Comparing Stringency of Carbon Pricing Policies

**Updated January 2017**


More stringent carbon pricing policy leads to greater emissions reductions. This report seeks to provide governments with a common, consistent framework for comparing the stringency of provincial carbon pricing policies. It considers five metrics of stringency, including two new metrics that seek to account for design differences between provincial policies. These metrics can support efforts to benchmark the contributions of existing provincial carbon pricing policies. They can also support efforts to coordinate provincial policies nationally. We find that considering multiple metrics of stringency is useful, however we also conclude that the trade-adjusted­ carbon price is a practical and flexible means of comparing stringency across provincial policies that could be especially useful in efforts to coordinate provincial policies.

Executive Summary

Carbon pricing is not automatically effective at reducing greenhouse gas (GHG) emissions. Effectiveness depends on stringency, a measure of the policy’s ability to drive emissions reductions. More stringent policy creates stronger incentives and leads to deeper emissions reductions over time.

How can we measure the stringency of any given carbon pricing policy, and do so in a consistent manner that allows for comparisons across Canadian provinces? This report seeks to provide governments with a common, consistent framework for comparing provincial carbon pricing policies.

Given the gap between projected GHG emissions under current policies and Canada’s existing 2030 target, more stringent policy will clearly be required, across the country. The framework developed here can support federal–provincial efforts to benchmark the stringency of existing provincial carbon pricing policies.

This report considers five metrics for stringency, as summarized in the table below. To make these metrics concrete, we estimate them for four different provincial policies—British Columbia’s carbon tax, Alberta’s carbon levy and (proposed) Carbon Competitiveness Regulation, and the linked cap-and- trade systems in Ontario and Quebec. Each of the metrics shows slightly different aspects of policy stringency. Some are directly observable, while others can only be estimated using economic modelling. Overall, it is useful to consider multiple metrics in benchmarking provincial policies.

As Canadian policy continues to evolve, metrics for comparing stringency can also support efforts to coordinate provincial carbon pricing policies. There are different paths to a coordinated pan-Canadian system. The provinces themselves, for example, could choose to align their respective policies. Alternatively, the federal government could define a minimum level of stringency, with provincial policies meeting or exceeding that level being deemed “equivalent.” In either case, some metric of stringency is needed to define equivalent policy.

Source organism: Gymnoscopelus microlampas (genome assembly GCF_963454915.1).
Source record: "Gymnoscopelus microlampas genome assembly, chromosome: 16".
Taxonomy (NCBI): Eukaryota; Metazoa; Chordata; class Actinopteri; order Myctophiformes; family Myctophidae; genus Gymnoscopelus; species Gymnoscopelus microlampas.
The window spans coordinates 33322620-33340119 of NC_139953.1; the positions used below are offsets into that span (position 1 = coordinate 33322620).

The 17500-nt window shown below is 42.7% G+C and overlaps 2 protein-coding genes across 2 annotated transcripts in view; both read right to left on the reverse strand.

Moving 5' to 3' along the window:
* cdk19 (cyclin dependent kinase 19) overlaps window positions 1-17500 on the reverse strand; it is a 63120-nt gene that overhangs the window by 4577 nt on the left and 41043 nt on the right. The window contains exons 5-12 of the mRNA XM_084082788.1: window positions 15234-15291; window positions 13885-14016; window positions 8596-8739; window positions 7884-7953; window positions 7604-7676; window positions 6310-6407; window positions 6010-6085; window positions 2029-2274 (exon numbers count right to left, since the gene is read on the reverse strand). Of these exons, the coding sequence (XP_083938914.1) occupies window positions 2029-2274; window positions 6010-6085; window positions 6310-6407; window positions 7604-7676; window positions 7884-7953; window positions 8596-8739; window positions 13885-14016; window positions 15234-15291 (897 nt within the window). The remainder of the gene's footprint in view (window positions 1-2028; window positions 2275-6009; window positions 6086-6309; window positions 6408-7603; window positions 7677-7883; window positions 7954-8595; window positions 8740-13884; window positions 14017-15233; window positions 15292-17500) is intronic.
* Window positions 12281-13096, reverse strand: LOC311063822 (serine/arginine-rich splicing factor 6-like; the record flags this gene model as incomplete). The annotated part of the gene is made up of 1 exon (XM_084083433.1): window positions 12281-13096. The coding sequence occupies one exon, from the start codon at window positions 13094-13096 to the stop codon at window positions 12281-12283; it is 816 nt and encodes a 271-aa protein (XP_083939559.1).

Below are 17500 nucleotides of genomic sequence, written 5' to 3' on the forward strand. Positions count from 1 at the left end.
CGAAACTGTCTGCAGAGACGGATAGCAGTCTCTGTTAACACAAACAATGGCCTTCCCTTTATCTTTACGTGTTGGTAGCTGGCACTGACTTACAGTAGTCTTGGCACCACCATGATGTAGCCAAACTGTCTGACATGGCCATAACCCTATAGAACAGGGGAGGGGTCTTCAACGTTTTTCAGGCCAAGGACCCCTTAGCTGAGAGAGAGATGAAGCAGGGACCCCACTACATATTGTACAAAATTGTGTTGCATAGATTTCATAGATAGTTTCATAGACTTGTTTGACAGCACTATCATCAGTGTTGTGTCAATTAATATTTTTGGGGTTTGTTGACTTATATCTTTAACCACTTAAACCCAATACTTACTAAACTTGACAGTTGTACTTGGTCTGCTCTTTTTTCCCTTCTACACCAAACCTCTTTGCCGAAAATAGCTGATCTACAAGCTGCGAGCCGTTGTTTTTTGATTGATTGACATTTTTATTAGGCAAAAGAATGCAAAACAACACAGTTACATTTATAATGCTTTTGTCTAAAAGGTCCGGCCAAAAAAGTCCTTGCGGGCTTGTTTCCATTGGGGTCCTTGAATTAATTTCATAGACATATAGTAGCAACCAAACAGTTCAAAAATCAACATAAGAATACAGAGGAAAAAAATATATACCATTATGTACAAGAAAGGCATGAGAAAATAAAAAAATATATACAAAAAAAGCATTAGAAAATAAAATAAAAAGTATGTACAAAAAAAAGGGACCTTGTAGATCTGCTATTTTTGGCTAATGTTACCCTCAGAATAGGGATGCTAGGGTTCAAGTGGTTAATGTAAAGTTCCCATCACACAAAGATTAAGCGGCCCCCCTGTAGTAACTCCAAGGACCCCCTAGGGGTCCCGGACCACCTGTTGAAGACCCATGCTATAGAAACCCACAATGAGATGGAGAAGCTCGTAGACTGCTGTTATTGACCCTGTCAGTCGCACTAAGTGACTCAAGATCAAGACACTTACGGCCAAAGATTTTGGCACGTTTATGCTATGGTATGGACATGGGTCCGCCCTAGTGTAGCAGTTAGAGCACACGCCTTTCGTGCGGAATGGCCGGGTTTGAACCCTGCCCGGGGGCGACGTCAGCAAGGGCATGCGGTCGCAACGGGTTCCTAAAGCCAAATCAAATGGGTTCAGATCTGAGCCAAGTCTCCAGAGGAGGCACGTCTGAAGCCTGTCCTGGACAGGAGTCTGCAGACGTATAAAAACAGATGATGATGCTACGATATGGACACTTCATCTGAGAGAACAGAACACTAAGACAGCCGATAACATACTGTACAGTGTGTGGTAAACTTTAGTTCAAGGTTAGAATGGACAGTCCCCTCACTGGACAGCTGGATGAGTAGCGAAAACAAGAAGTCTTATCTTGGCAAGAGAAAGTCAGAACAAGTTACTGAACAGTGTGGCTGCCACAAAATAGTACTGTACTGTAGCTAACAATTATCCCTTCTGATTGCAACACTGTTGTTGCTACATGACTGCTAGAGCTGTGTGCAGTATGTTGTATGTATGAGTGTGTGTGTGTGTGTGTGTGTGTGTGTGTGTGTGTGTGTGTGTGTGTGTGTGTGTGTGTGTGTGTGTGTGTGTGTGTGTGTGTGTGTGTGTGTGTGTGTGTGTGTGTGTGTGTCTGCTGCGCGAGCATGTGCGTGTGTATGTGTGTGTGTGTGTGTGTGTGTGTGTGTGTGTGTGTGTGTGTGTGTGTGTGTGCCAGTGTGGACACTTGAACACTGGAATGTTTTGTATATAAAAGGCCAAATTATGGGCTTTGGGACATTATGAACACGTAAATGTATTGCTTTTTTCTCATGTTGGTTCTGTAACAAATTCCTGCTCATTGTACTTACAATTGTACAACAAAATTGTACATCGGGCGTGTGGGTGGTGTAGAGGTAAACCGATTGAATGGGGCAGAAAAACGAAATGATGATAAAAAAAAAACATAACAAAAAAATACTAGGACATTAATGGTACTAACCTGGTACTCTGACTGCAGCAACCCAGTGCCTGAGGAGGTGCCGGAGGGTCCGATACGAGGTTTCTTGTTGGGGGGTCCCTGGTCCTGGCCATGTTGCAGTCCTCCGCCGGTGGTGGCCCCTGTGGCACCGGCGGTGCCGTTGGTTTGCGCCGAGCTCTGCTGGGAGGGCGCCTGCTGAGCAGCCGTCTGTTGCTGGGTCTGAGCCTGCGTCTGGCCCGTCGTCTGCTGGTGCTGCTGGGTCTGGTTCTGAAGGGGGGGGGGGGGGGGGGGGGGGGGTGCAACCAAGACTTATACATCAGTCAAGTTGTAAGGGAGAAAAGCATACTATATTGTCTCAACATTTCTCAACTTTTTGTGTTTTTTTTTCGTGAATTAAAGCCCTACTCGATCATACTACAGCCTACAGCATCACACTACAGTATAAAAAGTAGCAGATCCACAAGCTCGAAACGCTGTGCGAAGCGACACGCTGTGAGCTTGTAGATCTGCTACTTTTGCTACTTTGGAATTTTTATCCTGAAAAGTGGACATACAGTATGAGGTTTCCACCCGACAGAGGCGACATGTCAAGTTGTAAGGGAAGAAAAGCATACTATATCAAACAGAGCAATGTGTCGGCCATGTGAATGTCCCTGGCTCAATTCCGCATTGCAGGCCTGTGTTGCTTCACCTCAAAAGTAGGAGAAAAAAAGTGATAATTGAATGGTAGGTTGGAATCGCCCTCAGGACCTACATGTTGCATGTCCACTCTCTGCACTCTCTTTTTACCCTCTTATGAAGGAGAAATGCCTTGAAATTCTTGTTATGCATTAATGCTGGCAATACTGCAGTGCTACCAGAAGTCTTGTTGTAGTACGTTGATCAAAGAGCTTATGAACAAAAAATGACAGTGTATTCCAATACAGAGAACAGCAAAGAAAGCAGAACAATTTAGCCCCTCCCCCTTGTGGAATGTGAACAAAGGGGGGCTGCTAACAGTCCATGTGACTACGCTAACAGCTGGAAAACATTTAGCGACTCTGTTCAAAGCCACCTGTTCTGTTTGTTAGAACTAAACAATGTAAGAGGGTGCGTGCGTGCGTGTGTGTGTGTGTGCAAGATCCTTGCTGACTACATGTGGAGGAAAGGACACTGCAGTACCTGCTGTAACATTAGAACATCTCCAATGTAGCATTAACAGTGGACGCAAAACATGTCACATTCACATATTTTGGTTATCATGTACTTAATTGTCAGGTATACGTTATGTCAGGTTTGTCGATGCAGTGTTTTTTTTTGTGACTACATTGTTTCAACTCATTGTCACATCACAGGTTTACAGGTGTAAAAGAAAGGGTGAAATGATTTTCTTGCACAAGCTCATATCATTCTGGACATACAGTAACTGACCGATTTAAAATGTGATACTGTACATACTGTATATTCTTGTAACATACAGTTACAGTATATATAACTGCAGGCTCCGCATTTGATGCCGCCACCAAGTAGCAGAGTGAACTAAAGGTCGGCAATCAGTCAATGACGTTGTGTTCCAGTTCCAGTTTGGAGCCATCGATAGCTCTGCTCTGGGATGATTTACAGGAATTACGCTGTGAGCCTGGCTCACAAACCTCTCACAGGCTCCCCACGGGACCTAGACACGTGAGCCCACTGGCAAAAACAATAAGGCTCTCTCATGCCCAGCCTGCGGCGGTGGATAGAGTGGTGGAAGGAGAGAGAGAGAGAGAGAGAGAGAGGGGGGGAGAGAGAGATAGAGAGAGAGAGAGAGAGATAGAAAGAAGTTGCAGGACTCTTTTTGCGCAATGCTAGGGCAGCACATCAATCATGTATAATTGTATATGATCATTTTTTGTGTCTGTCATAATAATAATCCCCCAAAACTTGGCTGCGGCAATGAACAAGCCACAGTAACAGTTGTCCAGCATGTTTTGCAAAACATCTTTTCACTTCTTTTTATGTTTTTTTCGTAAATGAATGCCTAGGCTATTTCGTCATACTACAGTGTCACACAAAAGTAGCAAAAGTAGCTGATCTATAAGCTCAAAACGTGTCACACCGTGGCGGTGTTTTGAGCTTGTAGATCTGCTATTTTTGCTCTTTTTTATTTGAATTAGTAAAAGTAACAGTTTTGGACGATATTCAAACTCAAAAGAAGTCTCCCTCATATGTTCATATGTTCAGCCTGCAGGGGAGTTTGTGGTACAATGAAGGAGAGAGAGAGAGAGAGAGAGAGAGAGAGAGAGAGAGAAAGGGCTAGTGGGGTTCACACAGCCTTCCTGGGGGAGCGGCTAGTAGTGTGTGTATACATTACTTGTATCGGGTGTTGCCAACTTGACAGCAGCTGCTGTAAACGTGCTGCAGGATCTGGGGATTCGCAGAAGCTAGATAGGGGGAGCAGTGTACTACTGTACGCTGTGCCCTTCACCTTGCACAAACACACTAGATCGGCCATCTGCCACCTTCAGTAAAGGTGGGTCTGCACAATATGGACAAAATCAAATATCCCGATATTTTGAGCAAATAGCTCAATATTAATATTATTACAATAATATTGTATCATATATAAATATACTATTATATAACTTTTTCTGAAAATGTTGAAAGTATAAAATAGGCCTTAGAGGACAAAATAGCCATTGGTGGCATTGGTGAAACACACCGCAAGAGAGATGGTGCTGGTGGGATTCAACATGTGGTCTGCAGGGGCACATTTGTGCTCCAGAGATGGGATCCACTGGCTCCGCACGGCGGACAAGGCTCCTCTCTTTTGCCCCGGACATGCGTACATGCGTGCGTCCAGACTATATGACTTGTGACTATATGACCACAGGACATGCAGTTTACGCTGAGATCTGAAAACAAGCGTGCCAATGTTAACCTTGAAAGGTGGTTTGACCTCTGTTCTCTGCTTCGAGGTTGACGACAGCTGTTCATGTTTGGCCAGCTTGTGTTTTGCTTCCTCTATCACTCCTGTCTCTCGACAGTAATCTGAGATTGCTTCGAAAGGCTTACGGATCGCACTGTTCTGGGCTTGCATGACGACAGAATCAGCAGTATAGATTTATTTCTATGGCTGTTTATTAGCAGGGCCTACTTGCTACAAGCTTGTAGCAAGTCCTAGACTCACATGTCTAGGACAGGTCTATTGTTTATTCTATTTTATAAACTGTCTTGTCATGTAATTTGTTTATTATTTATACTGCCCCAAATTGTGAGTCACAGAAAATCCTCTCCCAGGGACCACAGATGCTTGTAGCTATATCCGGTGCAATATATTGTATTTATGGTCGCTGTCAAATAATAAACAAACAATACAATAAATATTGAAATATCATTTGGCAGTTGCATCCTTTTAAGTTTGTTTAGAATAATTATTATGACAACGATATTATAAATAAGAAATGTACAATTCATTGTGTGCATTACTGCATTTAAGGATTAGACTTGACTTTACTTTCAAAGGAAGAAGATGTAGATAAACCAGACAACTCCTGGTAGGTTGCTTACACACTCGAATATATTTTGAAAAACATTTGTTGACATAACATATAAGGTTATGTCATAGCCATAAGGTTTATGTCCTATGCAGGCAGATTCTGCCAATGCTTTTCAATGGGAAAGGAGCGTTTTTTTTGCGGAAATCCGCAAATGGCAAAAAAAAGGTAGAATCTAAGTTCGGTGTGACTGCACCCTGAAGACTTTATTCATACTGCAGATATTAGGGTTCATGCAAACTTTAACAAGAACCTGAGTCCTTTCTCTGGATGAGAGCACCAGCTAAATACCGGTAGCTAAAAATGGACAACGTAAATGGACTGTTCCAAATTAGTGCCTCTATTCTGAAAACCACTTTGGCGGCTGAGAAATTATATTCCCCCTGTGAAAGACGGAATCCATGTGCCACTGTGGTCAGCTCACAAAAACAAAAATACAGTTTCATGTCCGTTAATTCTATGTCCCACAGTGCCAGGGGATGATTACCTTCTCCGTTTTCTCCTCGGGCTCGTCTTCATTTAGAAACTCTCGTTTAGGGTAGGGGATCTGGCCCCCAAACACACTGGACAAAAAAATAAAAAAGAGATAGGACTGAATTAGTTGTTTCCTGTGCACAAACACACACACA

In the context of coordinating provincial carbon pricing policies, equalizing marginal carbon prices can minimize the overall costs of emissions reductions. Yet when provincial policies have different designs—in particular with respect to coverage and international permit trading—price alone may be less useful as a metric for coordination. As a result, the new metrics proposed here that account for these differences in policy design could support efforts to compare and coordinate provincial policies.

No metric of stringency is perfect. Yet even imperfect metrics can be useful and can aid in developing smart climate policy. This report examines differences between provincial policy designs and seeks to find common ground between different perspectives. It recognizes the importance of both quantities of emissions reductions and explicit carbon prices, but explores practical ways to compare them in a common framework.

Summary of Stringency Metrics and Estimates for Canadian Provincial Policies

Deeper Dive into Stringency

The marginal price of carbon and average carbon costs are measured in the same units ($/tonne), but they measure very different things. Average cost differs from the price of carbon both in terms of how it is estimated for different policies and what it means for stringency, as illustrated in Figure 2. The marginal carbon price is the emitters’ financial incentive to reduce an additional tonne of emissions (P*); the average carbon cost represents all the costs to emitters incurred as a result of complying with the policy (the total costs incurred by emitters divided by total covered emissions).

Figure 2: Marginal Abatement Cost Curve With Total Costs and Some Free Permits

To learn more about the other metrics, coverage-weighted and trade-adjusted carbon prices read the full report.

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